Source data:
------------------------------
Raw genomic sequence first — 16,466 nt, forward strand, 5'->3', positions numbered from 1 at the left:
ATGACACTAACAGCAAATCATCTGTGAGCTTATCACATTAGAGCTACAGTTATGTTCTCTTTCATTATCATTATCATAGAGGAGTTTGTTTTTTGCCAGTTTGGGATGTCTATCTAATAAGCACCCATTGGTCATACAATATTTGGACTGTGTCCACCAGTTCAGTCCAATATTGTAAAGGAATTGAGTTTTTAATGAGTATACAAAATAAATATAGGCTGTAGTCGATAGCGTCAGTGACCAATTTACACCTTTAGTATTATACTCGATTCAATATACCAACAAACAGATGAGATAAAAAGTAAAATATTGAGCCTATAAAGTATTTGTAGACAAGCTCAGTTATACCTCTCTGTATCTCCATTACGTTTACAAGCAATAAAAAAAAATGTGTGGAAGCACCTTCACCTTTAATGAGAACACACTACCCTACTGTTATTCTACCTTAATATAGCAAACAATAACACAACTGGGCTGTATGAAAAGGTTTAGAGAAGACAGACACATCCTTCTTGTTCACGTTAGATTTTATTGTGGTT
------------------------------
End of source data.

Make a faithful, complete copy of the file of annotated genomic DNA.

Raw genomic sequence first — 16,466 nt, forward strand, 5'->3', positions numbered from 1 at the left:
ATGACACTAACAGCAAATCATCTGTGAGCTTATCACATTAGAGCTACAGTTATGTTCTCTTTCATTATCATTATCATAGAGGAGTTTGTTTTTTGCCAGTTTGGGATGTCTATCTAATAAGCACCCATTGGTCATACAATATTTGGACTGTGTCCACCAGTTCAGTCCAATATTGTAAAGGAATTGAGTTTTTAATGAGTATACAAAATAAATATAGGCTGTAGTCGATAGCGTCAGTGACCAATTTACACCTTTAGTATTATACTCGATTCAATATACCAACAAACAGATGAGATAAAAAGTAAAATATTGAGCCTATAAAGTATTTGTAGACAAGCTCAGTTATACCTCTCTGTATCTCCATTACGTTTACAAGCAATAAAAAAAAATGTGTGGAAGCACCTTCACCTTTAATGAGAACACACTACCCTACTGTTATTCTACCTTAATATAGCAAACAATAACACAACTGGGCTGTATGAAAAGGTTTAGAGAAGACAGACACATCCTTCTTGTTCACGTTAGATTTTATTGTGGTT